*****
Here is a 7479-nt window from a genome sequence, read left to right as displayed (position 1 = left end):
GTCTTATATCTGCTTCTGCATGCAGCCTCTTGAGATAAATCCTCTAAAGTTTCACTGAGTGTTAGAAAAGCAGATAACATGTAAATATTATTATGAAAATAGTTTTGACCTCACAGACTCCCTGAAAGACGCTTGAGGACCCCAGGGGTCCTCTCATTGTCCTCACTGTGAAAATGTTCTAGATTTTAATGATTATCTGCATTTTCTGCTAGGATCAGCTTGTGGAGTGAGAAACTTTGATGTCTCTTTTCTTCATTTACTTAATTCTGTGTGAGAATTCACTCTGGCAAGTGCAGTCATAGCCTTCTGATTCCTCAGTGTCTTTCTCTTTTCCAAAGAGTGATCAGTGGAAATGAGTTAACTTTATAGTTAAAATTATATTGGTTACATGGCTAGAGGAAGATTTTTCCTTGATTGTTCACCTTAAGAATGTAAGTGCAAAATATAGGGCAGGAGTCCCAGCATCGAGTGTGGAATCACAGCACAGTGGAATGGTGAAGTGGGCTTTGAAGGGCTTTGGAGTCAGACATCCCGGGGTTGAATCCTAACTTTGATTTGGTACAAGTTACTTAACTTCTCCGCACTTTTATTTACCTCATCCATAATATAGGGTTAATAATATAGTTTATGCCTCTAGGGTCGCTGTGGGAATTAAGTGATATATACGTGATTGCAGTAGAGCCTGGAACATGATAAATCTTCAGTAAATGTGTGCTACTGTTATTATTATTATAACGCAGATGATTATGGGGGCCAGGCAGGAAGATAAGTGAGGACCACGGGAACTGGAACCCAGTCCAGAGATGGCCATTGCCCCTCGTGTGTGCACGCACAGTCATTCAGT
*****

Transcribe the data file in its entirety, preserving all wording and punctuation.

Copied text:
Here is a 7479-nt window from a genome sequence, read left to right as displayed (position 1 = left end):
GTCTTATATCTGCTTCTGCATGCAGCCTCTTGAGATAAATCCTCTAAAGTTTCACTGAGTGTTAGAAAAGCAGATAACATGTAAATATTATTATGAAAATAGTTTTGACCTCACAGACTCCCTGAAAGACGCTTGAGGACCCCAGGGGTCCTCTCATTGTCCTCACTGTGAAAATGTTCTAGATTTTAATGATTATCTGCATTTTCTGCTAGGATCAGCTTGTGGAGTGAGAAACTTTGATGTCTCTTTTCTTCATTTACTTAATTCTGTGTGAGAATTCACTCTGGCAAGTGCAGTCATAGCCTTCTGATTCCTCAGTGTCTTTCTCTTTTCCAAAGAGTGATCAGTGGAAATGAGTTAACTTTATAGTTAAAATTATATTGGTTACATGGCTAGAGGAAGATTTTTCCTTGATTGTTCACCTTAAGAATGTAAGTGCAAAATATAGGGCAGGAGTCCCAGCATCGAGTGTGGAATCACAGCACAGTGGAATGGTGAAGTGGGCTTTGAAGGGCTTTGGAGTCAGACATCCCGGGGTTGAATCCTAACTTTGATTTGGTACAAGTTACTTAACTTCTCCGCACTTTTATTTACCTCATCCATAATATAGGGTTAATAATATAGTTTATGCCTCTAGGGTCGCTGTGGGAATTAAGTGATATATACGTGATTGCAGTAGAGCCTGGAACATGATAAATCTTCAGTAAATGTGTGCTACTGTTATTATTATTATAACGCAGATGATTATGGGGGCCAGGCAGGAAGATAAGTGAGGACCACGGGAACTGGAACCCAGTCCAGAGATGGCCATTGCCCCTCGTGTGTGCACGCACAGTCATTCAGT